Sung Jung (Sung K’eng) and his colleague Yin Wen were of the Mohists school, but did not believe Mo-Tzu had gone far enough in renouncing war. Unfortunately, none of Sung Jung and Yin Wen writings have survived. We only know of them through their detractors.
Sung Jung, also called, Sung Yung, Sung, Hsing, Sung K’eng, and Sung Chein; had six principle rules. His rules are remarkably not unlike ideas set forth by early as well as early and modern Friends:
1) “In intercourse with all things, to begin with knowing the prejudices.”
2) “In talking about tolerance of the mind, to call it the action of the mind.”
3) “Men’s passions desire but little.”
4) “To endure insult without feeling it a disgrace, so as to save the people from fighting.”
5) “To check aggression and propose disarmament in order to save the generation from war.”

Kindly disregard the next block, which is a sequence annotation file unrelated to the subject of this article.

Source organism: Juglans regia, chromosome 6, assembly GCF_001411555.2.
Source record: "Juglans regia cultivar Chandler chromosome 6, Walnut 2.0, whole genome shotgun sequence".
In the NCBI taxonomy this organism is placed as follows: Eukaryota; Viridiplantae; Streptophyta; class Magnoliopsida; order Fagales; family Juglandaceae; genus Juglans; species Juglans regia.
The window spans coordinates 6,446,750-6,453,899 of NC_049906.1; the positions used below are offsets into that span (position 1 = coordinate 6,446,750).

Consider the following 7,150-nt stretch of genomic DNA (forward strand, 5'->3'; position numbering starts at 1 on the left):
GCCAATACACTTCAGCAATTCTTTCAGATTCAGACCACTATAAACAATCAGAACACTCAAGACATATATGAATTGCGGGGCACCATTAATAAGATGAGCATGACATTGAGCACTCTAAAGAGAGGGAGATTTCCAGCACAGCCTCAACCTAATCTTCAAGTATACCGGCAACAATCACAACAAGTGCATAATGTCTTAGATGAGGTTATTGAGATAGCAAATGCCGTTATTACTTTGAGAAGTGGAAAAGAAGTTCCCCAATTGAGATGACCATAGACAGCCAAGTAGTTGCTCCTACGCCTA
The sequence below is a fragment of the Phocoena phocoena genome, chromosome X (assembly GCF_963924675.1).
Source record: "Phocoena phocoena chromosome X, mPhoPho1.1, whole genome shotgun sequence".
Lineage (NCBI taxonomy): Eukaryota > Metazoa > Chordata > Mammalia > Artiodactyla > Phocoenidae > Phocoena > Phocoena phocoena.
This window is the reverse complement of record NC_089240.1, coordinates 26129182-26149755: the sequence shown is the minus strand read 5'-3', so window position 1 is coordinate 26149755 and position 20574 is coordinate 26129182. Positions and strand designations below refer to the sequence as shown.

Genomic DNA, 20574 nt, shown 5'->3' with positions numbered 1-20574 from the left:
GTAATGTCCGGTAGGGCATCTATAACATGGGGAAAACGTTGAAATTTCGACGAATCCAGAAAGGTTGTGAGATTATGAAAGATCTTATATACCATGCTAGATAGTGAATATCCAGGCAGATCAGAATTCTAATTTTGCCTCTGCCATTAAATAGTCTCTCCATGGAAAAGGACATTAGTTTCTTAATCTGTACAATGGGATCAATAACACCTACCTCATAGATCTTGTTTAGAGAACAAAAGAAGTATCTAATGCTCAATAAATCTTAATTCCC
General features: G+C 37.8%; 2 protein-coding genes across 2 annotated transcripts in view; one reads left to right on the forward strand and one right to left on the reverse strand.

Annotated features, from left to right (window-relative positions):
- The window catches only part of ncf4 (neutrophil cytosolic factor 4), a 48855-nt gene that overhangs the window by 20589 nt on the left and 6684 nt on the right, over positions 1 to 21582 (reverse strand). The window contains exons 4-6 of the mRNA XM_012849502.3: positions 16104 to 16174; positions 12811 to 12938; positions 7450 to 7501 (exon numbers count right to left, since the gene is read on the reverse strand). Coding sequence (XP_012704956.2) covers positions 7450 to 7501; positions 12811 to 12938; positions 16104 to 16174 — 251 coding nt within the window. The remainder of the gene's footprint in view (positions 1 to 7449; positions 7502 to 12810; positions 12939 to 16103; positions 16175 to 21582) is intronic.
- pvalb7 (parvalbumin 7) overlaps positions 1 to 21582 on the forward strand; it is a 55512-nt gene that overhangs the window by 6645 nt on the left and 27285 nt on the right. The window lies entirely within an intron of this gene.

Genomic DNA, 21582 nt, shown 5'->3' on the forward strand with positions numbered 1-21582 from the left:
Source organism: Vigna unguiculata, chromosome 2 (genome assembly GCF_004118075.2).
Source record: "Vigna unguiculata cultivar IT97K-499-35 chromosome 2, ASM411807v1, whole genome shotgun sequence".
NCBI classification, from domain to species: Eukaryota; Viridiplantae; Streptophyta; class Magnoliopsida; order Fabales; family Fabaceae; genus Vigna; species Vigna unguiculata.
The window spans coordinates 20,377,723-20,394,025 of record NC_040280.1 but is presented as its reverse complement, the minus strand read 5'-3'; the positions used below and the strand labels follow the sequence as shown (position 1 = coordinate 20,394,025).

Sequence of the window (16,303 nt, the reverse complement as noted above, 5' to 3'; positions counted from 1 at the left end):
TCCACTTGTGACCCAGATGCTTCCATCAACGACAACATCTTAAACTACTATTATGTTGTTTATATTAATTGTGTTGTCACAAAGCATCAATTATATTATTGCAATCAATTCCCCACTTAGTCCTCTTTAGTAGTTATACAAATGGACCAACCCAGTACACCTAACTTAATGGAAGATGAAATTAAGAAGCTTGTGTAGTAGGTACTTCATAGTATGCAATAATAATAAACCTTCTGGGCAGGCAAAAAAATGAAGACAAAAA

6) “To desire the peace of the world in order to preserve the life of the people, to seek no more than is sufficient for nourishing oneself and others.”
When the states of Ch’in and Ch’u went to war, Sung Jung was about to go to Ch’u, but Mencius stopped him and asked why he was going.
He replied, “I have heard that Ch’in and Ch’u are fighting each other, and I am going to see the King of Ch’u and persuade him to cease. If he be not pleased with this, I shall go to see the King of Ch’in, and persuade him in the same way. Of the two kings, I shall succeed to speak to one of them.”
Two thousand years before the Naturalists (the “Killer Apes” or Hobbesian “violence is part of us”) camp and the Materialists (“Noble Peaceful Savages” or Roussoeian “humans are peaceful by nature”) camp squared off on their views of war, Sung Jung was already calling for people to reduce their needs for natural resources in order to prevent war. Before Gandhi called on us to humble ourselves before our foe, Sung Jung was suggesting enduring insults. Long before Kissenger’s famous shuttle-diplomacy, Sung Jung was practicing the self-same thing. Long before there was a disarmament movement, a lone Chinese philosopher was crying out for laying down weapons.
He was truly a head of his times… way ahead.